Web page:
di Rosa Preserve
5200 Carneros Highway, Napa
Map this and nearby establishments
Telephone (707) 226-5991
Web site www.dirosapreserve.org
Open Almost daily; reservations required
Cost $12 di Rosa Preserve

Part nature preserve, part eclectic art collection, the di Rosa Preserve is jam-packed with contemporary art to make you smile. Boasting more than 2,000 pieces in various media, the collection is composed entirely of works by Bay-area artists. Besides paintings and photographs, there are hundreds of sculptures, their forms ranging from cars hanging in trees to a 65-foot-high stack of file cabinets. Tour lengths vary throughout the year, with most lasting two and a half hours. This is an informal and antimuseum setting in which to view art without nameplates. You're encouraged to wander the various buildings and sculpture gardens, among wild peacocks and grapevines.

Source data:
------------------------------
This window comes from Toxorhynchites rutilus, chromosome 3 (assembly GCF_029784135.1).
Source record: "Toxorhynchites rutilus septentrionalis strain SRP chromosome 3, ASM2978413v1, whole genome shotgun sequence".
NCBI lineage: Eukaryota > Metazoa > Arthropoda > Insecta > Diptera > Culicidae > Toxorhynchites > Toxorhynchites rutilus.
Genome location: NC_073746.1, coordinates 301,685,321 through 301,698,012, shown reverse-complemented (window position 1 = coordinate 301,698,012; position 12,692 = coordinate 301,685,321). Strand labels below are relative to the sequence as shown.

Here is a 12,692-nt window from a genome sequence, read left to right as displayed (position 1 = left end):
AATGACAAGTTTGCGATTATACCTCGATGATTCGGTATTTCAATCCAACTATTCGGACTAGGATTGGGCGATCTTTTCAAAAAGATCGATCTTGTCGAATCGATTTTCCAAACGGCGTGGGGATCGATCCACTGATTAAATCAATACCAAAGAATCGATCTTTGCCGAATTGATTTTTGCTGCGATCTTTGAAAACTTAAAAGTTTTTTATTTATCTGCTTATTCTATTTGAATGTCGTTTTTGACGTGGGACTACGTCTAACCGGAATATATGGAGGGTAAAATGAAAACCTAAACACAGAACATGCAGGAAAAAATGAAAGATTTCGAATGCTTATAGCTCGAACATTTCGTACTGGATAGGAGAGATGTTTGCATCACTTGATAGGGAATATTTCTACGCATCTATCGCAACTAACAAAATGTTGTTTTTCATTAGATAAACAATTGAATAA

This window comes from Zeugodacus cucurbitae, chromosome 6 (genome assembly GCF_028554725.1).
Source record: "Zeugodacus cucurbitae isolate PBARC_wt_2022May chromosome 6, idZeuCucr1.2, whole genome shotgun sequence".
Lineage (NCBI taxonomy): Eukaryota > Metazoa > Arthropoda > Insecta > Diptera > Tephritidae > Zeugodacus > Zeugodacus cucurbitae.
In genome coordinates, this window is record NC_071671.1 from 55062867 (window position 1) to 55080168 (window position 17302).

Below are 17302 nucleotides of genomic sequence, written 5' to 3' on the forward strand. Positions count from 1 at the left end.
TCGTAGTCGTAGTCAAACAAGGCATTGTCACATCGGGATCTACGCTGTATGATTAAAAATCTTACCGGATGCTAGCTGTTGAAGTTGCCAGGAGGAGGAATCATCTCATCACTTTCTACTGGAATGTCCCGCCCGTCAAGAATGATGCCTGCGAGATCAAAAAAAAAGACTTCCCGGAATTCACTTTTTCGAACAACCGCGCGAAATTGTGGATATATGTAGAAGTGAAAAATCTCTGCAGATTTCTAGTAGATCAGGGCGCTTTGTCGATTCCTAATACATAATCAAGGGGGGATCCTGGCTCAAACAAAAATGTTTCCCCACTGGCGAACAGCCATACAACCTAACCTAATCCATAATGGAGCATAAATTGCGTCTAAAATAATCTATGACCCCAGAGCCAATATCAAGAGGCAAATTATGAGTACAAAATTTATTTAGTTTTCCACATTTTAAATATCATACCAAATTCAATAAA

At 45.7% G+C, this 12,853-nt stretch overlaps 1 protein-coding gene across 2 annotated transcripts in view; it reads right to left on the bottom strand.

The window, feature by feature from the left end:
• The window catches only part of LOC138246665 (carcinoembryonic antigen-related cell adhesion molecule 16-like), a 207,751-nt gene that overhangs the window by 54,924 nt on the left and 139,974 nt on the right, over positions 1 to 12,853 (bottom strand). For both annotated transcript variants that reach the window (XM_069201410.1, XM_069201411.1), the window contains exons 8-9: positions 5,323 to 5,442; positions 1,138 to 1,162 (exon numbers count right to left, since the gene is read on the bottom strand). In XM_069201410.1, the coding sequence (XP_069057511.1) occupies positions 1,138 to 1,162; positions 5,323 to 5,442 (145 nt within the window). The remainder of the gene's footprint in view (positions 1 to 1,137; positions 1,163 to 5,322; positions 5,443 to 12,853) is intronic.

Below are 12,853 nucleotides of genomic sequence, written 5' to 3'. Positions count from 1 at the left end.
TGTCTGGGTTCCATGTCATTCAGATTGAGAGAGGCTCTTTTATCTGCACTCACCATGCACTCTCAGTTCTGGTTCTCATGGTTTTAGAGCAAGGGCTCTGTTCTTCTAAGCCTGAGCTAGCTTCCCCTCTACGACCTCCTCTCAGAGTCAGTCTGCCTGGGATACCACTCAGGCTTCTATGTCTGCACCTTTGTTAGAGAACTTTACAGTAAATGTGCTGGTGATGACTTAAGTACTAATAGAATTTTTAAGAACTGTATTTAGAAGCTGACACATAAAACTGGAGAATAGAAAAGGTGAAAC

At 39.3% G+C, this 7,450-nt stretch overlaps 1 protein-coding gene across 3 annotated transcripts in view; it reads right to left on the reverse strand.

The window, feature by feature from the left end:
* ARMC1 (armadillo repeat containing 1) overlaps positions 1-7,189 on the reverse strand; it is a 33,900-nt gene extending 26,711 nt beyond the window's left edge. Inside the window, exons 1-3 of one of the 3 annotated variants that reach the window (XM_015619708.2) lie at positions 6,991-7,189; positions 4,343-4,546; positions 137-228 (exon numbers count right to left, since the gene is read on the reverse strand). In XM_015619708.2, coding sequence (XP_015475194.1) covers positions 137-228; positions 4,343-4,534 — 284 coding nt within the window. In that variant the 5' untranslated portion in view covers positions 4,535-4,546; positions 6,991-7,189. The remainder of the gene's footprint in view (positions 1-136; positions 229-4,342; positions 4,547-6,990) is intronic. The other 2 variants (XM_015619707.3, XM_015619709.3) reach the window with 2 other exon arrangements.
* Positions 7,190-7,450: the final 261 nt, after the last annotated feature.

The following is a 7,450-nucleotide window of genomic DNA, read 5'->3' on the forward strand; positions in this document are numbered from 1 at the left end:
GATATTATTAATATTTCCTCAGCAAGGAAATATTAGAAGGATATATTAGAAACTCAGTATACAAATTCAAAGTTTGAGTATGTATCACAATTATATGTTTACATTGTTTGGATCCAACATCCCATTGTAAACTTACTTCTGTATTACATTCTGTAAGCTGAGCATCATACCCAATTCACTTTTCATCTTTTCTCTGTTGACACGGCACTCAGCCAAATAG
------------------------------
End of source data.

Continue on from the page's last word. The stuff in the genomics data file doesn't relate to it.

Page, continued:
Chardonnay Golf Club
2555 Jamieson Canyon Road, Napa
Map this and nearby establishments
Telephone (800) 788-0136
Web site www.chardonnaygolfclub.com

Napa Golf Course at Kennedy Park
2295 Streblow Drive, Napa
Map this and nearby establishments
Telephone (707) 255-4333
Web site www.playnapa.com

Vintner's Golf Club
7901 Solano Ave., Yountville
Map this and nearby establishments
Telephone (707) 944-1992
Web site www.vintnersgolfclub.com

The Chimney Rock Golf Course was supplanted by grapevines in 2000, but golf is still going strong in Napa Valley. In addition to the private golf courses in Napa -- including Meadowood and Silverado Country Club (which are open to guests of the resorts) and Napa Valley Country Club -- there are several public courses to choose from. Chardonnay Golf Club boasts two 18-hole courses -- a private one complete with an island green par-3 13th hole, and a challenging public course set amid vineyards. Napa Golf Course at Kennedy Park offers 18 holes, with water coming into play on 16 of them. Finally, the covered driving range and nine-hole pitch-and-putt at Vintner's are among the best in the valley.